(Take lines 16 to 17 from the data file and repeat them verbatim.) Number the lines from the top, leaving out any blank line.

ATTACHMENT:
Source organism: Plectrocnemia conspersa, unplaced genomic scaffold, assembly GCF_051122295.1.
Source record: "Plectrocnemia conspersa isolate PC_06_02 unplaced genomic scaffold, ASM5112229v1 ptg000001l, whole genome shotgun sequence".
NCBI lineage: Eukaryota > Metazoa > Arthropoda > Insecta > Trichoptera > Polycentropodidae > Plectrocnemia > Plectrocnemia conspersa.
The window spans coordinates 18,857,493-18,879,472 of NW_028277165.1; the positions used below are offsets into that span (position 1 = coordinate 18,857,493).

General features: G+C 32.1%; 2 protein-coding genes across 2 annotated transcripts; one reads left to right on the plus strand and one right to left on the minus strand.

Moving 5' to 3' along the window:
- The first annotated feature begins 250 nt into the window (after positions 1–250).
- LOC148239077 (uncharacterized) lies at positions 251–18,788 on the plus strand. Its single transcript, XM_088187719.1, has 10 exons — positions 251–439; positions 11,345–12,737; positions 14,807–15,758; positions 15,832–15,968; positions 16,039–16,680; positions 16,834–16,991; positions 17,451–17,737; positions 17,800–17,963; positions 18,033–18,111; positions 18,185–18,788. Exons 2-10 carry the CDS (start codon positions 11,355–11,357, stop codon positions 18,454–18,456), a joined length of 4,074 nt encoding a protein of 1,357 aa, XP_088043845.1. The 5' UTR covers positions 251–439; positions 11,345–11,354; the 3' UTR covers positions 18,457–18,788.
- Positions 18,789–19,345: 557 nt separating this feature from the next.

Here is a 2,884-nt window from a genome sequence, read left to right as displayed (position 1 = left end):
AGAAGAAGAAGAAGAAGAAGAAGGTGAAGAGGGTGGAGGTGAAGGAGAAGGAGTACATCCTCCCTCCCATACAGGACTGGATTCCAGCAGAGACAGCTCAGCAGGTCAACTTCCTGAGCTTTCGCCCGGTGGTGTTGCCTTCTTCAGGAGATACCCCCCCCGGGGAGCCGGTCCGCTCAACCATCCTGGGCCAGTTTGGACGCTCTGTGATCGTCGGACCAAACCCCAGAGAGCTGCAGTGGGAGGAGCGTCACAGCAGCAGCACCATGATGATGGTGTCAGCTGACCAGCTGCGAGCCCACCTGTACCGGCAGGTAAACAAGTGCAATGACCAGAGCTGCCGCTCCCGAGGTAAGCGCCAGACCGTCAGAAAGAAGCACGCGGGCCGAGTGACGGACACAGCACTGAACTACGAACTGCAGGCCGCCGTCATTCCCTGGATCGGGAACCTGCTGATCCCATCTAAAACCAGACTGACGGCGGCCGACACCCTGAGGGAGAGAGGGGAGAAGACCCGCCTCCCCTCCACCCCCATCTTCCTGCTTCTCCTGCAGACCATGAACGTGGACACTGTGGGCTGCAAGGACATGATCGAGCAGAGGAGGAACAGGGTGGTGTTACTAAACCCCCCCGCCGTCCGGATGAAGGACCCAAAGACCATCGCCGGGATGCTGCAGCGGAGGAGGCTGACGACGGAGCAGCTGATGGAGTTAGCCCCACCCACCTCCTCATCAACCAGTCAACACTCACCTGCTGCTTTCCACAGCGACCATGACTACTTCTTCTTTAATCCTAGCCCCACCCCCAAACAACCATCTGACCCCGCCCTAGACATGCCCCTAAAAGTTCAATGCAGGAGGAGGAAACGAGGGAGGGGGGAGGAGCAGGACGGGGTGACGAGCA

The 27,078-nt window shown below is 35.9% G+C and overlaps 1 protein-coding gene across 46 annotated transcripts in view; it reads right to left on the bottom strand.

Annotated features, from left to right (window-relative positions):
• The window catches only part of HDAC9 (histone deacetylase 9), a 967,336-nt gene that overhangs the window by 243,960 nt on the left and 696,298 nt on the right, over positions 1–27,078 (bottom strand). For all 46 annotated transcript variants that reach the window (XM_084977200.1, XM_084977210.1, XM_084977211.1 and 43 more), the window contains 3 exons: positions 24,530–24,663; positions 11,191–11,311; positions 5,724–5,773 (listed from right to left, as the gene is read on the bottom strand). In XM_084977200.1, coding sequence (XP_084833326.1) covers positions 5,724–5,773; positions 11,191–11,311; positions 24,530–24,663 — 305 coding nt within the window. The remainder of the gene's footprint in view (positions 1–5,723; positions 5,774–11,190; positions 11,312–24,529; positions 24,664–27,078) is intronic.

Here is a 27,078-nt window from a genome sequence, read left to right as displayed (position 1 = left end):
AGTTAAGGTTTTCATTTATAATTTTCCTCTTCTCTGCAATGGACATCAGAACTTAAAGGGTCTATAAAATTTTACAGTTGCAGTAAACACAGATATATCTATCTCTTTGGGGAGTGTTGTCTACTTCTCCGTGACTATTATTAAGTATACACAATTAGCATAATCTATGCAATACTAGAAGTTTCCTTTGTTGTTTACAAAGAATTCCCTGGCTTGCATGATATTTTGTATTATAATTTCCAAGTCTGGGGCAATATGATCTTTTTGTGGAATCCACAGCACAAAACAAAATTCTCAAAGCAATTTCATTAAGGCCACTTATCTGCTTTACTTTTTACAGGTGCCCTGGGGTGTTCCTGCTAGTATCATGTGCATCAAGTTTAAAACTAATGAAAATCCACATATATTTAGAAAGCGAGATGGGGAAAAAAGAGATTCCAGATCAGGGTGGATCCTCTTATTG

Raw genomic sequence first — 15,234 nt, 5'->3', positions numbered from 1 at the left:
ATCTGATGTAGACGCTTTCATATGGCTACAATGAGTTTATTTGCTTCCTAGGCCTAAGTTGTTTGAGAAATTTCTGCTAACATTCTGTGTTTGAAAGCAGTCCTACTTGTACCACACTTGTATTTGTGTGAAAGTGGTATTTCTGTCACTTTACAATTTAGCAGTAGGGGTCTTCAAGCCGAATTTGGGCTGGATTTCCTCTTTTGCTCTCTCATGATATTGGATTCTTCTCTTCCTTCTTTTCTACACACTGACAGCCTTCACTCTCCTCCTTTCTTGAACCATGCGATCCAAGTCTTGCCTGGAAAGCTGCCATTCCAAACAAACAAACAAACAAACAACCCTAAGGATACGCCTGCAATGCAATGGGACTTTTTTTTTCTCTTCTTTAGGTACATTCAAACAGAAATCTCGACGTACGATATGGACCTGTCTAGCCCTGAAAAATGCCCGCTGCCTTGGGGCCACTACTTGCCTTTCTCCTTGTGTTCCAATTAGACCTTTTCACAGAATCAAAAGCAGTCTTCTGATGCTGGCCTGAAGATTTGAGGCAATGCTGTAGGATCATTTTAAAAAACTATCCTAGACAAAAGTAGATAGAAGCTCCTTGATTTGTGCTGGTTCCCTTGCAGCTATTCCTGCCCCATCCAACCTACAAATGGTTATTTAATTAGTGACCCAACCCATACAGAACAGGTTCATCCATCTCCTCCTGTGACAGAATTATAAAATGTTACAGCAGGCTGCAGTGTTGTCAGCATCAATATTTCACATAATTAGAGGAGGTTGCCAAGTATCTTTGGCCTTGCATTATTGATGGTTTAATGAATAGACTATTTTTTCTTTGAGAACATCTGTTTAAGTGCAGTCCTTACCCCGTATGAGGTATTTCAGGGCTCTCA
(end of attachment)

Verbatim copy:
AGTTAAGGTTTTCATTTATAATTTTCCTCTTCTCTGCAATGGACATCAGAACTTAAAGGGTCTATAAAATTTTACAGTTGCAGTAAACACAGATATATCTATCTCTTTGGGGAGTGTTGTCTACTTCTCCGTGACTATTATTAAGTATACACAATTAGCATAATCTATGCAATACTAGAAGTTTCCTTTGTTGTTTACAAAGAATTCCCTGGCTTGCATGATATTTTGTATTATAATTTCCAAGTCTGGGGCAATATGATCTTTTTGTGGAATCCACAGCACAAAACAAAATTCTCAAAGCAATTTCATTAAGGCCACTTATCTGCTTTACTTTTTACAGGTGCCCTGGGGTGTTCCTGCTAGTATCATGTGCATCAAGTTTAAAACTAATGAAAATCCACATATATTTAGAAAGCGAGATGGGGAAAAAAGAGATTCCAGATCAGGGTGGATCCTCTTATTG

Raw genomic sequence first — 15,234 nt, 5'->3', positions numbered from 1 at the left: